Kyiv’s reaction to a recent report showing that an errant Ukrainian missile was likely responsible for a deadly strike on a Ukrainian town highlighted its defensiveness in response to human rights critiques of its war effort. While this is unsurprising and even understandable, it is not actually needed and may hurt more than it helps.
Mexican President Andres Manuel Lopez Obrador’s international agenda in the month of September has been emblematic of his foreign policy across his entire five years in office: ineffective, inconsistent and often invisible. That lack of focus is why AMLO has seen many of his foreign policy sorties simply fall to the wayside.
Many observers have turned a critical eye to pre-invasion predictions about Russia’s war on Ukraine, given how wrong they turned out to be. But the reason they were wrong is inherent to the nature of warfare itself. Our ability to accurately predict the course of a war is compromised by the inherent uncertainty of war.
Earlier this year, the global economy experienced an important milestone that, though it went largely unnoticed, scholars may look back on as a marker of the beginning of a new era, with economic but also geopolitical significance: For the first four months of 2023, Mexico surpassed China as the top trade partner of the United States.
For a political movement whose demise has been predicted so often, social democracy’s survival has at times seemed to defy logic. But recent electoral successes of center-left parties in Germany and Spain along with the Labour Party’s resurgence in the U.K. indicate that reports of social democracy’s death might be exaggerated.
In 2021, Xi Jinping called for “Common Prosperity” as a new key goal of Chinese-style modernization. Observers speculated he was launching a populist, left-wing agenda that would spread wealth in China more equitably. But Common Prosperity was never intended to be a Robin Hood-like intervention to take from the rich to help the poor.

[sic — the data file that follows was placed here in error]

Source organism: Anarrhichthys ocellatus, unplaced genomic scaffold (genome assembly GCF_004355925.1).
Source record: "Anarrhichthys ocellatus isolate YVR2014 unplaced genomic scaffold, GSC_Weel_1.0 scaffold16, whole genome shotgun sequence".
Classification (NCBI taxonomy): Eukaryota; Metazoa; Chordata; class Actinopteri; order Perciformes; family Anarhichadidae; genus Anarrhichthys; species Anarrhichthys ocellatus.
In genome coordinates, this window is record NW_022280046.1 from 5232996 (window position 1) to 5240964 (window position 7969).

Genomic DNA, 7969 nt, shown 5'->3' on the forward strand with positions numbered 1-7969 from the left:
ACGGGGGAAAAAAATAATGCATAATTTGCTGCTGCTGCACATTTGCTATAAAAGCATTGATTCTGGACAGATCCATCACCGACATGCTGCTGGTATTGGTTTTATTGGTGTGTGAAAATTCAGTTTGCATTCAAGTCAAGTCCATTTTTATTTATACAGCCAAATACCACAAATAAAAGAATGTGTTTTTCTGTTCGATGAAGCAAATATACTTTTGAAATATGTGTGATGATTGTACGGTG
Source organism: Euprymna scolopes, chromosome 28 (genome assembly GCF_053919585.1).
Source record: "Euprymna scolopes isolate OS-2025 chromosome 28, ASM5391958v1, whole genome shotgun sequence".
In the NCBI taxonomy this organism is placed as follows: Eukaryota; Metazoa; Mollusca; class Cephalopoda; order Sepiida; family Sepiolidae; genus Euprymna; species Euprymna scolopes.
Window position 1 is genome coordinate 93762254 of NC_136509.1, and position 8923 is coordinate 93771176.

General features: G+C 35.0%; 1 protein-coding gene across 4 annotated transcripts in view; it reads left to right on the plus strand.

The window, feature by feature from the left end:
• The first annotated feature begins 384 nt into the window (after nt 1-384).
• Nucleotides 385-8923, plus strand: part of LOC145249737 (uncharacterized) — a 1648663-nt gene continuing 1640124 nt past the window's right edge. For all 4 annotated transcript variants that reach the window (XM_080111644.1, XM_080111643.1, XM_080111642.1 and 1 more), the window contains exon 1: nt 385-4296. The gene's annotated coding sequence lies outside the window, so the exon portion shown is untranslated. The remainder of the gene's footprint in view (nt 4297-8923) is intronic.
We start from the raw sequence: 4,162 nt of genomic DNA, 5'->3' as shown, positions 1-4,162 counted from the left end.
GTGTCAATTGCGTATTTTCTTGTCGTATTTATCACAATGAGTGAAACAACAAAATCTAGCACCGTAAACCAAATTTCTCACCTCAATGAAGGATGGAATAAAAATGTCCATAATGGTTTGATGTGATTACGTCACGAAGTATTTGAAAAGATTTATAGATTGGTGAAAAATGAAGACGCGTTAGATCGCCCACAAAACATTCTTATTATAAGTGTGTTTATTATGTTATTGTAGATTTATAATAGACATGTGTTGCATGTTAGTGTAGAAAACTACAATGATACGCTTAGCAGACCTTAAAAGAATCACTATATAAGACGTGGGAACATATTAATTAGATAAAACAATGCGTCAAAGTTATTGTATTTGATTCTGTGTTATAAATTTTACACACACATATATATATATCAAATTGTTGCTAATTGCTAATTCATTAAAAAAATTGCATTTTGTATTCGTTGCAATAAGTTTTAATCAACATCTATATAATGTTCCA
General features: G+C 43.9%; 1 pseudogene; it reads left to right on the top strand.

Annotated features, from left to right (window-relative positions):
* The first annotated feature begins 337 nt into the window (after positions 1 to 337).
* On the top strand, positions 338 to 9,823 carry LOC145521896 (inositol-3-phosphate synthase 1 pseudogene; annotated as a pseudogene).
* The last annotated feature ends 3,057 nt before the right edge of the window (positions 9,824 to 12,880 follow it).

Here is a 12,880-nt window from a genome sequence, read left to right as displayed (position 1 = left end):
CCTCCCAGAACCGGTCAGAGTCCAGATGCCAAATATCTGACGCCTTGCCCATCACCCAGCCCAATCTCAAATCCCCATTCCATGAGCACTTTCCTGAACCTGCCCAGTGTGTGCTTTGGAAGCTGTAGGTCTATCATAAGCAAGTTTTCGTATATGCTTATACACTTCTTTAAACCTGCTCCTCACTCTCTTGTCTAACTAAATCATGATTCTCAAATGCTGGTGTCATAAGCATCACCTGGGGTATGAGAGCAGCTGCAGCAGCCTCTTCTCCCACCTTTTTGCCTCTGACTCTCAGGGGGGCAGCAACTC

Brazilian President Luiz Inacio Lula da Silva used the recent G-20 Summit to announce that his key focus for Brazil’s G-20 presidency, which begins in December, will be ending global hunger by 2030. Unfortunately, Lula’s other comments at the summit ensured that nobody paid attention to or cared about his agenda for the coming year.
For the current GOP candidates, calls for the U.S. to invade Mexico have the twin benefits of making them look tough while also potentially appealing to Republican voters in the Trump faction. But these calls also betray three sad truths about U.S. foreign policy generally, and Republican foreign policy in particular.
Soon after Russia’s invasion of Ukraine, Georgia applied for membership in the EU. But it’s becoming increasingly unclear whether the current government under the Georgia Dream party is genuinely interested in joining the bloc. Some argue that, to the contrary, the party is intent on putting Georgia fully in Russia’s orbit.
The vicious debate around claims that Hubert Aiwanger—the leader of the Freie Wahler party and deputy head of the Bavarian government—circulated antisemitic pamphlets as a high schooler almost 35 years ago illustrates how shallowly tensions over historical memory are buried in Germany and how quickly they can resurface.
The debate over how to reduce the risk of nuclear catastrophe focuses on nuclear weapons as a Doomsday threat. That impedes an alternative view of the relationship between the nuclear era and global human security—namely, that peaceful nuclear technology can be a solution to a global security threat: the climate crisis.
At last month’s BRICS summit, the government of Argentina promised to join the organization, which hopes to de-dollarize the global economy. That same week, however, Argentine voters made it clear that come October, they’ll elect a president who opposes joining BRICS and will increase the use of the dollar at home.
In early June, Ukrainian forces launched a long-anticipated, large-scale counteroffensive into Russian-controlled territory in the eastern portions of Ukraine. From the beginning, the fog of war surrounding developments on the ground has been thick, raising understandable questions, perhaps most importantly: Is it succeeding?
Rumors of a conspiracy behind the April 2019 Easter Bombings in Sri Lanka have swirled since the attacks took place, even after the Islamic State took responsibility. Now, a documentary claiming that people close to Sri Lanka’s powerful Rajapaksa family were involved in the bombings is turning up the temperature on the accusations.
Depictions of Niger, Sudan and other African states as mere backdrops to geopolitical conflicts between distant outsiders neglect the role played by regional institutions, neighboring states and nonstate actors, while distracting from wider regional trends that will ultimately have a global impact of their own.
A group of five will soon be a concert of eleven. At last week’s summit of the BRICS nations, Brazil, Russia, India, China, and South Africa agreed to invite Ethiopia, Argentina, Iran, Egypt, Saudi Arabia, and the United Arab Emirates to officially join the group on Jan. 1, 2024. The expanded BRICS shows its members’ dissatisfaction with the Western-led economic and political order.